I remember sitting in my bathroom one night, face mask on and freshly showered. This was my self care time, after a particularly difficult week I had decided that I was going to take a night to relax and do those silly things that they tell us will make us feel better.
My husband was out and my kids were in bed. I had made a mental list of the things I would accomplish with this time, but instead I just sat there.
Towel-clad and staring at the pattern on my floor. I felt absolutely nothing except the overwhelming feeling of being lost, drained, and exhausted.
Self care is a lovely idea. However the idea of it has turned into this beast, this catch-all solution to all of a mother’s problems.
We’ve internalized it too, my first thought when I begin to feel helpless and overworked is that it’s my fault for not making enough time for me. As if getting my nails done or going for a meal alone is enough to zap life into the maternal zombie that I’ve become.
A woman who is as devoid of energy as she is of free time.
Mental load is the over-arching term for all of those little things and responsibilities that live in our brain.
It is the invisible workload that we carry- remembering to make dental appointments, when the oil change is due, that the laundry needs to be done before sports practice, that tomorrow is the last day to take back books before we incur fees.
The mental load is the burden of household/life organization that exists in our brains, and in reality, even the simple act of asking for help is just another thing to do.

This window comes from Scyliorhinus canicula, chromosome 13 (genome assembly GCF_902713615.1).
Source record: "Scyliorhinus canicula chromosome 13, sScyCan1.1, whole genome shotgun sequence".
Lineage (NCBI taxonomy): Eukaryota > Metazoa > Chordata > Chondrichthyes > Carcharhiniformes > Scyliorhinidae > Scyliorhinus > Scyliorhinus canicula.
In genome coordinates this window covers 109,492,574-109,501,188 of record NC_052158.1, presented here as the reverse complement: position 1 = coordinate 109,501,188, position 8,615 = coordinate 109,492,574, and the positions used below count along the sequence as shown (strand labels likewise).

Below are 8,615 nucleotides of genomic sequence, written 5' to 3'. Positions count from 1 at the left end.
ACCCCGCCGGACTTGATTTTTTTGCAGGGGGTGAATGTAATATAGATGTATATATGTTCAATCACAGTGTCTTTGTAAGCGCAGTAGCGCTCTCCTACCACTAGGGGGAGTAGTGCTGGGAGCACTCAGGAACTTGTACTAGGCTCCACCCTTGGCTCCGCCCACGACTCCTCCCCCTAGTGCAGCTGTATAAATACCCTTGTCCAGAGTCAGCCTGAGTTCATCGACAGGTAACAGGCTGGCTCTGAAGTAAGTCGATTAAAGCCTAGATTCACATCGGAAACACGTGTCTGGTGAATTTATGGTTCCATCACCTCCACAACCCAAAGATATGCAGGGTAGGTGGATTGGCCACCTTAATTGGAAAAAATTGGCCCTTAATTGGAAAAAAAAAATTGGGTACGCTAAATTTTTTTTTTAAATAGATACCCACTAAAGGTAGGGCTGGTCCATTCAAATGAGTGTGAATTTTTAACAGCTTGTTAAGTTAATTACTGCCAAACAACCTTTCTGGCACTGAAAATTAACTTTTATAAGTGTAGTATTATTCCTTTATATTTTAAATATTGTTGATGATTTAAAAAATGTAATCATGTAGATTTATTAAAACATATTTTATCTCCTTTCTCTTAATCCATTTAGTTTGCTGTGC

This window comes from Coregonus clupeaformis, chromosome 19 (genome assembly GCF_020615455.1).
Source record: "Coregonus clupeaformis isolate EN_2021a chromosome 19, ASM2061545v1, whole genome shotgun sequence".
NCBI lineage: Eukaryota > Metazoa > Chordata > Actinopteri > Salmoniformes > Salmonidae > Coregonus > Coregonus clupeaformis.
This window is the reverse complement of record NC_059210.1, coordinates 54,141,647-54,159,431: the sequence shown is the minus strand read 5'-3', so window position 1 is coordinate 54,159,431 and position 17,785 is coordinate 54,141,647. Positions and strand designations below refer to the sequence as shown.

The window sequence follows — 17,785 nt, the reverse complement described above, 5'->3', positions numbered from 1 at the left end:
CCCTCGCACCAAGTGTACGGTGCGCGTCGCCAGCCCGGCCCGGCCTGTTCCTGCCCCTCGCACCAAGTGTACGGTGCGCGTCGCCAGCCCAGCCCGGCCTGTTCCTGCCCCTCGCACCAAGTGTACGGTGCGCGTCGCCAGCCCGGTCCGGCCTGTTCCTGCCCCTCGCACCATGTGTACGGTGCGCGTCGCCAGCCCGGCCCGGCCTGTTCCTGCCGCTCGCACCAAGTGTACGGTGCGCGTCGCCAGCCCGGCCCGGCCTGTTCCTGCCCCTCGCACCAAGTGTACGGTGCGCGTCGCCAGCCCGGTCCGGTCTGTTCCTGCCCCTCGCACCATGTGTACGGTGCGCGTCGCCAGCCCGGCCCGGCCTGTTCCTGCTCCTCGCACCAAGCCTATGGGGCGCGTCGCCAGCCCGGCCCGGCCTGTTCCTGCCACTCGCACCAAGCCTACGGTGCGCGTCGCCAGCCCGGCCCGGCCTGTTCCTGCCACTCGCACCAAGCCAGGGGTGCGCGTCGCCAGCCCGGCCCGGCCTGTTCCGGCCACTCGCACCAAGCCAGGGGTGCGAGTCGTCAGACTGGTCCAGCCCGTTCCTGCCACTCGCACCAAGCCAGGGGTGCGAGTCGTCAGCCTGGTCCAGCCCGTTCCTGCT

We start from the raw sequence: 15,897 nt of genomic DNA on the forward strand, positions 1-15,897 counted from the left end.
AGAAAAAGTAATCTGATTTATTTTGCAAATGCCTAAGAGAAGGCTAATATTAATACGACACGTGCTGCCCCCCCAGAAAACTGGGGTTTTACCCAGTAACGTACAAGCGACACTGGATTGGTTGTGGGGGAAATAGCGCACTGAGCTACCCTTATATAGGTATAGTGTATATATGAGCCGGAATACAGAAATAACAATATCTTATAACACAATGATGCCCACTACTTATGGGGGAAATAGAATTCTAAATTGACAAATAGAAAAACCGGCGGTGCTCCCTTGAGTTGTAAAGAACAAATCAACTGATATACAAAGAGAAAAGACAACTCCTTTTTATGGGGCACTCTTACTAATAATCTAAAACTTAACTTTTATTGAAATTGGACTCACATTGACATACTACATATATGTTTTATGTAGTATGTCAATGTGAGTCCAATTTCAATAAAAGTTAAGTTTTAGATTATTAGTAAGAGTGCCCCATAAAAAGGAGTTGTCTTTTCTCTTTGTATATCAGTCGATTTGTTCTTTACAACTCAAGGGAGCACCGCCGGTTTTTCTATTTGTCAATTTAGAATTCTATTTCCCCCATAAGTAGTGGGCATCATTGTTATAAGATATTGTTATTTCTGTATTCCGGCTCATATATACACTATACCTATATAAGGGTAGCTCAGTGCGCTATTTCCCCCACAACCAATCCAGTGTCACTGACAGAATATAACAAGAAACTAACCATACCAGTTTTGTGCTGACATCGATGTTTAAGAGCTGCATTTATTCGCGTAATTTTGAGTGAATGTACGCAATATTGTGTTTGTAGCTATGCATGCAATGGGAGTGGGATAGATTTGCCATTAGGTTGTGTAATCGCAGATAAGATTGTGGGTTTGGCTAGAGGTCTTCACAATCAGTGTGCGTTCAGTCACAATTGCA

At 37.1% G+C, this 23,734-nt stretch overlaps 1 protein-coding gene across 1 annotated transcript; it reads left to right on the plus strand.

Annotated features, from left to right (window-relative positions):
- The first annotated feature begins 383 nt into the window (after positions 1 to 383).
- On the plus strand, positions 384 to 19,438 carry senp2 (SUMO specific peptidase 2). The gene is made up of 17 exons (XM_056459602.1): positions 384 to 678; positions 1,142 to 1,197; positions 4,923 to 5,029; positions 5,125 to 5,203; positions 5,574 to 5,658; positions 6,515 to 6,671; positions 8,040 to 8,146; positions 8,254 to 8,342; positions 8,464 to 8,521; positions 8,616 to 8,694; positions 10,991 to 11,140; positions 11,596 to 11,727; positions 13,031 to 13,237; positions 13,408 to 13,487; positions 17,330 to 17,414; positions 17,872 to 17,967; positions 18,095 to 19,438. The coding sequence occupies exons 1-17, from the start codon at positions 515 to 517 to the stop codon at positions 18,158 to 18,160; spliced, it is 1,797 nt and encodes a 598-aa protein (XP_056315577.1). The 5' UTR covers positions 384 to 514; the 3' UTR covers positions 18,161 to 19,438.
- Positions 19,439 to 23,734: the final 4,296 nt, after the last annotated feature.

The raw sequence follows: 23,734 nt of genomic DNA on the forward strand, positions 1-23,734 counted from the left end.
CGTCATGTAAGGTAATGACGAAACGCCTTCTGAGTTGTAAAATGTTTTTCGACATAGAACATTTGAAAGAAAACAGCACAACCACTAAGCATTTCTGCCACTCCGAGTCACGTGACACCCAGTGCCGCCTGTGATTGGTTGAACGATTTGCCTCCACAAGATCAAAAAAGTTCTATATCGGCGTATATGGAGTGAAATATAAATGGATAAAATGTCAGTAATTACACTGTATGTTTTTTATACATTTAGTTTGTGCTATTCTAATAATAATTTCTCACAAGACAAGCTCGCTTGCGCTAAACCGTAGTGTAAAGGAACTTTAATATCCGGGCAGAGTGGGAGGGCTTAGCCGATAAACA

Self care has been put forth for ages as some magic bullet to puncture the ever growing balloon of mental load.
But how could it? Regardless of whether your face is slathered in some artisan creams, or you are submerged in a rose petal bath, do you not still have a mind? In fact, in my experience of being a highly anxious person, the quietness of relaxation is enough to get my mind spinning further, picking up on more of the things that I may have forgotten.
Is self care a bad thing? No, of course not.
It’s important to have time away, to have time to do those things that fill you up or make you feel relaxed and at ease. But we need to stop selling it as the magic elixir to our exhaustion.
Self care is wonderful and should be a part of every person’s life, just as part of being human. What it’s not is a cure for parental burnout. It just isn’t.
There’s no easy answer for relieving this load.
Parenthood is it’s own crazy season, and as such it can be stormy and unpredictable beyond belief. What mothers (and fathers) could use is understanding, and to not have so much on their plates.
Many of us have the pressures of working, raising kids, trying to stay sane and functional in a world that doesn’t incentivize rest or health. I simply don’t have the answer to this, but there is no question that doing what you can to take care of yourself is essential.
Although self care is an important and necessary part of maintaining our mental health as people and as parents, let’s please stop selling it as a solution.
Because in reality, that’s bullshit.